Regular cycling is a low-impact form of exercise that burns calories and improves overall cardiovascular health. It also helps to build strength, balance and coordination.
Whether you ride on a treadmill in the gym or enjoy being outdoors and exploring new scenery with friends, cycling is an enjoyable way to get some exercise. It can even help you lose weight!
1. Strengthens your heart and lungs
Many people who haven’t been on a bike in years are dusting off their bikes and reaping the health benefits. Cycling is an excellent cardiovascular workout, which strengthens your heart and keeps your blood pressure low.
Cycling also helps your lungs improve their maximum capacity. As your lungs inflate, they take in more oxygen to meet your body’s energy demands while you ride.
Cycling can lower your risk for type 2 diabetes, cancer, high blood pressure and obesity. It can even improve your mental health. In one study, participants who cycled three times a week performed better on tests that measured their ability to plan, focus and observe. This is due to cycling releasing the feel-good hormone endorphins in your brain.
2. Burns fat
A moderate level of cycling burns a lot of calories and can help reduce your weight. It’s also an ideal exercise for those who suffer from painful hip or knee joints and can’t do higher impact activities such as running.
Pedalling also creates an afterburn effect, which means that you continue to burn fat at an accelerated rate for hours after your workout. This makes cycling an excellent fat-burning exercise, particularly if you do it in the morning.
Studies have found that people who cycle often are at a lower risk of heart disease and other health conditions such as Type 2 diabetes, obesity and high blood pressure. Additionally, one of the most significant health benefits of regular cycling is that it helps protect against bowel cancer.
3. Builds muscle
Cycling is a great way to build leg strength and power. It’s also a very versatile form of exercise, whether you take an indoor group class or pedal outside on your own. And it’s easy to scale the intensity and distance.
You won’t get quads like a pro cyclist by just riding, but you’ll still develop lean muscle in your legs, glutes, and hamstrings. And more muscle burns more calories, even when you’re sedentary.
To really bulk up your legs, though, you need to combine cycling with weight lifting or other resistance training. Standard bodybuilding-style workouts (lifting heavy weight for high reps, blasting only a few muscle groups at a time) don’t tend to provide much benefit. But adding biking to your strength routine does the trick, and research shows that the combination of both yields better results than either alone.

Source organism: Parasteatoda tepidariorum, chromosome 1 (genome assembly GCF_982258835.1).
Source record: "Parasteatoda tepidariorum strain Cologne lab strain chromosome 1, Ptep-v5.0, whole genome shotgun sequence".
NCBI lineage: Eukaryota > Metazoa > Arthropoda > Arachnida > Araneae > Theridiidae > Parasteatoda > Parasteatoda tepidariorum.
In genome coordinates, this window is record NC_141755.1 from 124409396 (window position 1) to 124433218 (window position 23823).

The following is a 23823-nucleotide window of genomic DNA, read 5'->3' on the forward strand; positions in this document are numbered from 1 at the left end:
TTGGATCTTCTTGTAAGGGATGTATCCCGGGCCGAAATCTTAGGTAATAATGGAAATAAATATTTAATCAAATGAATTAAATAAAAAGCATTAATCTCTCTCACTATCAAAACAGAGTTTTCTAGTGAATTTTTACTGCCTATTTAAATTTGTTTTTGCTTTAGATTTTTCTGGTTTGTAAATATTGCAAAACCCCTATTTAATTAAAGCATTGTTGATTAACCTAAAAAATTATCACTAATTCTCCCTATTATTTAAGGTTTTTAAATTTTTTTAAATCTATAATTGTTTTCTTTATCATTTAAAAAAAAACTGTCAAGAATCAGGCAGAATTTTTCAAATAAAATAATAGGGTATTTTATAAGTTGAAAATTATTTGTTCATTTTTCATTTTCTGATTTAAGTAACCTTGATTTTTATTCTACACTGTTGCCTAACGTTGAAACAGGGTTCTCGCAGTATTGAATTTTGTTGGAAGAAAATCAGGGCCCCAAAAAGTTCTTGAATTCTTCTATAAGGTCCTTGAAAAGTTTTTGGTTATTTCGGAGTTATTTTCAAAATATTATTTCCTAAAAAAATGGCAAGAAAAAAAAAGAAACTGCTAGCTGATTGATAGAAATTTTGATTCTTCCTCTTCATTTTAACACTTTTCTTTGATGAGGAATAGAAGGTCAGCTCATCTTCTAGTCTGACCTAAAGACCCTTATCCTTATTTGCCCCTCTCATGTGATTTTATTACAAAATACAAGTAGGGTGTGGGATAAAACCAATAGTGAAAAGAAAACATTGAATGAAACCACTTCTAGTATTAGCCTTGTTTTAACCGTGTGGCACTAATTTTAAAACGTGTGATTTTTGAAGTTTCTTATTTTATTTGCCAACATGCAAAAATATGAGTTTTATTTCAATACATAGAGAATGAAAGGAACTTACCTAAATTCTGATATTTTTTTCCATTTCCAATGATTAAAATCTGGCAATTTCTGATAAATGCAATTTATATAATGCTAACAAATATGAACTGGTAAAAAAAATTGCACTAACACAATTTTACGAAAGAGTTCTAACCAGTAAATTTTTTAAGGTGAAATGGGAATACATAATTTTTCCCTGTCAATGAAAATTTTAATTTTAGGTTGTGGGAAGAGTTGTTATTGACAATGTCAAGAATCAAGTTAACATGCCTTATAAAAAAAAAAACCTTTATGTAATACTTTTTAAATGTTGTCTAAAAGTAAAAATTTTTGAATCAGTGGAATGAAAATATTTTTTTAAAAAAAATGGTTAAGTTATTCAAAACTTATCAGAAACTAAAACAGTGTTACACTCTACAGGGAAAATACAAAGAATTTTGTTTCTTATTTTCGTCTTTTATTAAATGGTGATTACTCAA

4. Improves your posture
The bike can be an intimidating piece of equipment, especially when you’re starting for the first time. You’ll likely feel sore in your butt and legs after your first few rides, even if you follow the correct cycling form tips.
But it’s not just the legs that benefit from cycling; maintaining proper posture while riding helps improve your power and efficiency. You can strengthen the muscles that support your posture by performing simple exercises like tucking your shoulders back and down, keeping your elbows bent and the arms relaxed.
Plus, cycling is a non-weight bearing exercise that reduces stress on the joints of your knees and hips, which are often the first parts of the body to show signs of aging. Regular cycling may also help improve bone density, which is another concern for aging adults.
5. Helps you sleep
Getting a good night’s sleep is essential for cyclists. It’s how your body recovers from strenuous exercise and prepares for the next day’s ride.
Cycling can help you sleep better because it lowers stress and boosts the production of “feel-good” endorphins. In addition, it’s a low impact activity that’s easy on your joints and bones.
Regular cycling can also help you sync your circadian rhythm, which covers your sleep-wake cycle. This can help you fall asleep at night and stay asleep through the night.
Studies have found that moderate-intensity aerobic exercise, like cycling, helps insomniacs fall asleep faster and stay asleep longer. It may be because this type of exercise increases blood flow to the brain and, even after a workout is over, some areas of the brain maintain 40 per cent higher levels of blood flow.